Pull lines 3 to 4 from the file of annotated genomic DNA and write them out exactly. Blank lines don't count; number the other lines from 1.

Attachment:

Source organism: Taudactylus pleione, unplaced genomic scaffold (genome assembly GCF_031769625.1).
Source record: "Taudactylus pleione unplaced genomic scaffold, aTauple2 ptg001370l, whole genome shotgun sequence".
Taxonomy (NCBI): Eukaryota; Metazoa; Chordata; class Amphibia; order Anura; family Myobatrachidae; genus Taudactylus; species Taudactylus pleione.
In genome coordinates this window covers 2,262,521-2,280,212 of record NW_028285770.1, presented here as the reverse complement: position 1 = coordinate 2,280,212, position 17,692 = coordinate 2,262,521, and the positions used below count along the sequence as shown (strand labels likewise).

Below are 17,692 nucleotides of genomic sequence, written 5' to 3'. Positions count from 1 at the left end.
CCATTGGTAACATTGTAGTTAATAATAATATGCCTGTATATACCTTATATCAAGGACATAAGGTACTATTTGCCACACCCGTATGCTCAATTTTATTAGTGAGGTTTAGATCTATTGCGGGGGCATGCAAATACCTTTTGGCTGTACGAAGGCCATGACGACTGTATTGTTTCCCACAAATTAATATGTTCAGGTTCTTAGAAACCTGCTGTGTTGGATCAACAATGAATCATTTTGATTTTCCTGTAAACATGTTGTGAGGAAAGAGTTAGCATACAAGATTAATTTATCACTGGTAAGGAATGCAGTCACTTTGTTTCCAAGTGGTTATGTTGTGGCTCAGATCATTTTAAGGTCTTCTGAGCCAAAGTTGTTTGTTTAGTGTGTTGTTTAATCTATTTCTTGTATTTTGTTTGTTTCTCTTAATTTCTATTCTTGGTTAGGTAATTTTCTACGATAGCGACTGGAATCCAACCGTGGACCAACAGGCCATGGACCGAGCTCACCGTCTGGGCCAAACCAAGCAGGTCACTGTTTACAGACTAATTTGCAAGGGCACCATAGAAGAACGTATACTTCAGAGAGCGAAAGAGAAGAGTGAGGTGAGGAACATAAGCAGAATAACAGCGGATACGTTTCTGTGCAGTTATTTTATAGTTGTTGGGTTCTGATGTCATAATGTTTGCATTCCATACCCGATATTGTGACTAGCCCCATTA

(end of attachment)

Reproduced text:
Taxonomy (NCBI): Eukaryota; Metazoa; Chordata; class Amphibia; order Anura; family Myobatrachidae; genus Taudactylus; species Taudactylus pleione.
In genome coordinates this window covers 2,262,521-2,280,212 of record NW_028285770.1, presented here as the reverse complement: position 1 = coordinate 2,280,212, position 17,692 = coordinate 2,262,521, and the positions used below count along the sequence as shown (strand labels likewise).